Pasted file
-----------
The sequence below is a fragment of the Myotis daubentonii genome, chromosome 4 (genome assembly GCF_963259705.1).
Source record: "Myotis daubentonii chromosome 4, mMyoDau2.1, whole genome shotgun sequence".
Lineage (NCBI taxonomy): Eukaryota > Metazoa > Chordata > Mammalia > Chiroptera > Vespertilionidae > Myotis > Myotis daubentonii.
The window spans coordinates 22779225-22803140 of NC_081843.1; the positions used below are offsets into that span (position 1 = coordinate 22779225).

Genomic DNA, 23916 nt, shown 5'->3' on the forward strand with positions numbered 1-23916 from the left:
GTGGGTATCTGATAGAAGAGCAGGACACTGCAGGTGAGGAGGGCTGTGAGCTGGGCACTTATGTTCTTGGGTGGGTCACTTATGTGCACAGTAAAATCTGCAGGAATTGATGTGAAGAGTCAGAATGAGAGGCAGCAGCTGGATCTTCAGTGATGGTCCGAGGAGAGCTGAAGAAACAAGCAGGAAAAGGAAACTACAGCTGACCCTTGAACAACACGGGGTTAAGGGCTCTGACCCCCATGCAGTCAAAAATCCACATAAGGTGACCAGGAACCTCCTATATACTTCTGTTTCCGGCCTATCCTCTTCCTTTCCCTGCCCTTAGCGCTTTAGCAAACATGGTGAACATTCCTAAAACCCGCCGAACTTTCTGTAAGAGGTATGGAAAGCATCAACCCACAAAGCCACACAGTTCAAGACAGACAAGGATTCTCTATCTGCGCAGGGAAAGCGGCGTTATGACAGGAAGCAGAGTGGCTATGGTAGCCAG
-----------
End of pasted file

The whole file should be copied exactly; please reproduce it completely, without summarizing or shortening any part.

The sequence below is a fragment of the Myotis daubentonii genome, chromosome 4 (genome assembly GCF_963259705.1).
Source record: "Myotis daubentonii chromosome 4, mMyoDau2.1, whole genome shotgun sequence".
Lineage (NCBI taxonomy): Eukaryota > Metazoa > Chordata > Mammalia > Chiroptera > Vespertilionidae > Myotis > Myotis daubentonii.
The window spans coordinates 22779225-22803140 of NC_081843.1; the positions used below are offsets into that span (position 1 = coordinate 22779225).

Genomic DNA, 23916 nt, shown 5'->3' on the forward strand with positions numbered 1-23916 from the left:
GTGGGTATCTGATAGAAGAGCAGGACACTGCAGGTGAGGAGGGCTGTGAGCTGGGCACTTATGTTCTTGGGTGGGTCACTTATGTGCACAGTAAAATCTGCAGGAATTGATGTGAAGAGTCAGAATGAGAGGCAGCAGCTGGATCTTCAGTGATGGTCCGAGGAGAGCTGAAGAAACAAGCAGGAAAAGGAAACTACAGCTGACCCTTGAACAACACGGGGTTAAGGGCTCTGACCCCCATGCAGTCAAAAATCCACATAAGGTGACCAGGAACCTCCTATATACTTCTGTTTCCGGCCTATCCTCTTCCTTTCCCTGCCCTTAGCGCTTTAGCAAACATGGTGAACATTCCTAAAACCCGCCGAACTTTCTGTAAGAGGTATGGAAAGCATCAACCCACAAAGCCACACAGTTCAAGACAGACAAGGATTCTCTATCTGCGCAGGGAAAGCGGCGTTATGACAGGAAGCAGAGTGGCTATGGTAGCCAG